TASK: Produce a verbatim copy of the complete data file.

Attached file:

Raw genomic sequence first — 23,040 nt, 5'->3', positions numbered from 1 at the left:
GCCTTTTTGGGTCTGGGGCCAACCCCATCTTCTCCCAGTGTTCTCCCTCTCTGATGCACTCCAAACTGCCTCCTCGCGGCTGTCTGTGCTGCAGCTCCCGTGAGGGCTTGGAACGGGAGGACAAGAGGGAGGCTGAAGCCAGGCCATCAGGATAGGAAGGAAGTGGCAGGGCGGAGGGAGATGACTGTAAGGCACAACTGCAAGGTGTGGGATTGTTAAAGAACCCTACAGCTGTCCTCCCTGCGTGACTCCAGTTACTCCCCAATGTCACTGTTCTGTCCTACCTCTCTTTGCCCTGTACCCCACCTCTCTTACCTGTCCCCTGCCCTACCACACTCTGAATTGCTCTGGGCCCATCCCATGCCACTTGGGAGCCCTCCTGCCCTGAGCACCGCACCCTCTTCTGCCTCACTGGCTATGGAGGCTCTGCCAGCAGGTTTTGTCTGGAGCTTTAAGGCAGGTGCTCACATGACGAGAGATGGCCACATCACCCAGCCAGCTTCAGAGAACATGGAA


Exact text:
Raw genomic sequence first — 23,040 nt, 5'->3', positions numbered from 1 at the left:
GCCTTTTTGGGTCTGGGGCCAACCCCATCTTCTCCCAGTGTTCTCCCTCTCTGATGCACTCCAAACTGCCTCCTCGCGGCTGTCTGTGCTGCAGCTCCCGTGAGGGCTTGGAACGGGAGGACAAGAGGGAGGCTGAAGCCAGGCCATCAGGATAGGAAGGAAGTGGCAGGGCGGAGGGAGATGACTGTAAGGCACAACTGCAAGGTGTGGGATTGTTAAAGAACCCTACAGCTGTCCTCCCTGCGTGACTCCAGTTACTCCCCAATGTCACTGTTCTGTCCTACCTCTCTTTGCCCTGTACCCCACCTCTCTTACCTGTCCCCTGCCCTACCACACTCTGAATTGCTCTGGGCCCATCCCATGCCACTTGGGAGCCCTCCTGCCCTGAGCACCGCACCCTCTTCTGCCTCACTGGCTATGGAGGCTCTGCCAGCAGGTTTTGTCTGGAGCTTTAAGGCAGGTGCTCACATGACGAGAGATGGCCACATCACCCAGCCAGCTTCAGAGAACATGGAA